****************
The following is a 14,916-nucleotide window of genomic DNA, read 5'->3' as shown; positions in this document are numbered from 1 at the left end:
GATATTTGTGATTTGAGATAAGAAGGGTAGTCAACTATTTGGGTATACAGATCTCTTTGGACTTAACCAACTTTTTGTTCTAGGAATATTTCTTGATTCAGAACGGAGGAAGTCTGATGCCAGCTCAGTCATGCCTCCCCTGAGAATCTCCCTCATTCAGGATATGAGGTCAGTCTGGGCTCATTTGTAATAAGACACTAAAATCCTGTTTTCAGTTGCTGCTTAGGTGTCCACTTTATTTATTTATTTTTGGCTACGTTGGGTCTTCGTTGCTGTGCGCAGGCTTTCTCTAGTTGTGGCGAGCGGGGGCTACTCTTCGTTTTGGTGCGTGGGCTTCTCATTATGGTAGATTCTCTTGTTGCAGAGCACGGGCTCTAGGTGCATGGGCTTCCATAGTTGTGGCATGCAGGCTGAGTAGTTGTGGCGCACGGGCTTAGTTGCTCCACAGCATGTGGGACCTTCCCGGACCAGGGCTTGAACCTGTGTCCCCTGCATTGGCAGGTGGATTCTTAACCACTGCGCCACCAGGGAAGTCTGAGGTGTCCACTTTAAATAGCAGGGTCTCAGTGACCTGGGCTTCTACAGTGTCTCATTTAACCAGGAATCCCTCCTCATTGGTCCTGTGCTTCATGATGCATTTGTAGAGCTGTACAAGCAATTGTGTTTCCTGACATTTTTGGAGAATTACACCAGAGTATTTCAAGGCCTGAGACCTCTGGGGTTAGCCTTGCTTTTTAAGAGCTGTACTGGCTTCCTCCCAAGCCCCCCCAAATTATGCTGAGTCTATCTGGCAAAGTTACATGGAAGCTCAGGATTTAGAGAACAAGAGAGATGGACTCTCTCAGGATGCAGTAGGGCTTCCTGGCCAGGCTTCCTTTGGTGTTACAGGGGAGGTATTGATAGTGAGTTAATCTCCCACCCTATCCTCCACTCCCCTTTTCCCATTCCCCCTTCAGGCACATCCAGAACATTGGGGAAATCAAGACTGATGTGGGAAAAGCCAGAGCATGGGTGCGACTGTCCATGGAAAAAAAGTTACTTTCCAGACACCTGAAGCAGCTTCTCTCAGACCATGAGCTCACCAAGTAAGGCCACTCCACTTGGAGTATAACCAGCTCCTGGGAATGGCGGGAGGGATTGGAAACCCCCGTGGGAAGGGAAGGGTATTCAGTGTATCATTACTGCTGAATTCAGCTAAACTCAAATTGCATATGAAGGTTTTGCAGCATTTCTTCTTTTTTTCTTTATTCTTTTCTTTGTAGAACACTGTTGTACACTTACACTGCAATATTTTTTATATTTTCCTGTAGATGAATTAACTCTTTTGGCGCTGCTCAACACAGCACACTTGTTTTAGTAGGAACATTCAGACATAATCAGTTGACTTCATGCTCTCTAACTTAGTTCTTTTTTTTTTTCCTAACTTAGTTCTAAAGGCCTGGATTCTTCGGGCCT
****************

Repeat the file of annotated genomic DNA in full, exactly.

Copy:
The following is a 14,916-nucleotide window of genomic DNA, read 5'->3' as shown; positions in this document are numbered from 1 at the left end:
GATATTTGTGATTTGAGATAAGAAGGGTAGTCAACTATTTGGGTATACAGATCTCTTTGGACTTAACCAACTTTTTGTTCTAGGAATATTTCTTGATTCAGAACGGAGGAAGTCTGATGCCAGCTCAGTCATGCCTCCCCTGAGAATCTCCCTCATTCAGGATATGAGGTCAGTCTGGGCTCATTTGTAATAAGACACTAAAATCCTGTTTTCAGTTGCTGCTTAGGTGTCCACTTTATTTATTTATTTTTGGCTACGTTGGGTCTTCGTTGCTGTGCGCAGGCTTTCTCTAGTTGTGGCGAGCGGGGGCTACTCTTCGTTTTGGTGCGTGGGCTTCTCATTATGGTAGATTCTCTTGTTGCAGAGCACGGGCTCTAGGTGCATGGGCTTCCATAGTTGTGGCATGCAGGCTGAGTAGTTGTGGCGCACGGGCTTAGTTGCTCCACAGCATGTGGGACCTTCCCGGACCAGGGCTTGAACCTGTGTCCCCTGCATTGGCAGGTGGATTCTTAACCACTGCGCCACCAGGGAAGTCTGAGGTGTCCACTTTAAATAGCAGGGTCTCAGTGACCTGGGCTTCTACAGTGTCTCATTTAACCAGGAATCCCTCCTCATTGGTCCTGTGCTTCATGATGCATTTGTAGAGCTGTACAAGCAATTGTGTTTCCTGACATTTTTGGAGAATTACACCAGAGTATTTCAAGGCCTGAGACCTCTGGGGTTAGCCTTGCTTTTTAAGAGCTGTACTGGCTTCCTCCCAAGCCCCCCCAAATTATGCTGAGTCTATCTGGCAAAGTTACATGGAAGCTCAGGATTTAGAGAACAAGAGAGATGGACTCTCTCAGGATGCAGTAGGGCTTCCTGGCCAGGCTTCCTTTGGTGTTACAGGGGAGGTATTGATAGTGAGTTAATCTCCCACCCTATCCTCCACTCCCCTTTTCCCATTCCCCCTTCAGGCACATCCAGAACATTGGGGAAATCAAGACTGATGTGGGAAAAGCCAGAGCATGGGTGCGACTGTCCATGGAAAAAAAGTTACTTTCCAGACACCTGAAGCAGCTTCTCTCAGACCATGAGCTCACCAAGTAAGGCCACTCCACTTGGAGTATAACCAGCTCCTGGGAATGGCGGGAGGGATTGGAAACCCCCGTGGGAAGGGAAGGGTATTCAGTGTATCATTACTGCTGAATTCAGCTAAACTCAAATTGCATATGAAGGTTTTGCAGCATTTCTTCTTTTTTTCTTTATTCTTTTCTTTGTAGAACACTGTTGTACACTTACACTGCAATATTTTTTATATTTTCCTGTAGATGAATTAACTCTTTTGGCGCTGCTCAACACAGCACACTTGTTTTAGTAGGAACATTCAGACATAATCAGTTGACTTCATGCTCTCTAACTTAGTTCTTTTTTTTTTTCCTAACTTAGTTCTAAAGGCCTGGATTCTTCGGGCCT